The basketball program, on the other hand, played mostly 500 balls in the decades between a Final Four appearance in 1957 and the arrival of Magic Johnson in 1978 and the subsequent NCAA title in 1979.

Even so, the program was mostly solid for the next 20 years, with a few runs here and there. Until Tom Izzo took over in 1995 and began building one of the best programs in the country.

For some MSU believers, football is still more important than basketball – the Rose Bowl and College Football playoffs under Mark Dantonio brought unexpected joy to the entire fan base.

For outsiders, the MSU is now a basketball school. And that for a while. Success on the course is expected year after year rather than a surprise every few years or so.

Will the identity of UM also be linked to the performance of the tire?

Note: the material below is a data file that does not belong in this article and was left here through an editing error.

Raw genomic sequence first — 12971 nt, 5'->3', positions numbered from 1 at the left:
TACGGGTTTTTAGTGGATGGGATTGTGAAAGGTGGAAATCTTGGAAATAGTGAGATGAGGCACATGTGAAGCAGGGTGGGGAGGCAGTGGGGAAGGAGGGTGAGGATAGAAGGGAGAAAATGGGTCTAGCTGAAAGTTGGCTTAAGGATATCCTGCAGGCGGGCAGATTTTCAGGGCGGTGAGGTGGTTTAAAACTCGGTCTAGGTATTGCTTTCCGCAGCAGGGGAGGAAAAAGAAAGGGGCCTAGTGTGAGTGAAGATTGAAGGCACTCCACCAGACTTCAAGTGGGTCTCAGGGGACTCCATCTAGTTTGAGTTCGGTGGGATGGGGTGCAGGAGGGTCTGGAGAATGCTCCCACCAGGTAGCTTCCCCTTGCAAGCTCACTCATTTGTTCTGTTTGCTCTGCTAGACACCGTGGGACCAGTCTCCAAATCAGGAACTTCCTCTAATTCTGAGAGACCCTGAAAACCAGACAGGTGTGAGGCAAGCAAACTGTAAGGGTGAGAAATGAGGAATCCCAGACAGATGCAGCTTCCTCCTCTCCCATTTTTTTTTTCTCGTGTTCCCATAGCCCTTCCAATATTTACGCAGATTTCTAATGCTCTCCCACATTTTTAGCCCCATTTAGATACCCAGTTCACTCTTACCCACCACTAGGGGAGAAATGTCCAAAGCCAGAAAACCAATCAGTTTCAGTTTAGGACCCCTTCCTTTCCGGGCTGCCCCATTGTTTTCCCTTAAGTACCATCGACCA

Maybe, although the Wolverines have a longer and more iconic football history than MSU, and that makes a difference. In this way, college programs are like skyscrapers. The longer the story, the deeper the foundation.

Right now, in the hearts of those who love it the most, UM is primarily a football school. However, the success of the basketball program is undeniable – and increasingly a source of annual pride.

Has the last decade been enough to put tires in the foreground?

Probably not.

Yet.

Contact Shawn Windsor: 313-222-6487 or [email protected] Follow him on Twitter @shawnwindsor.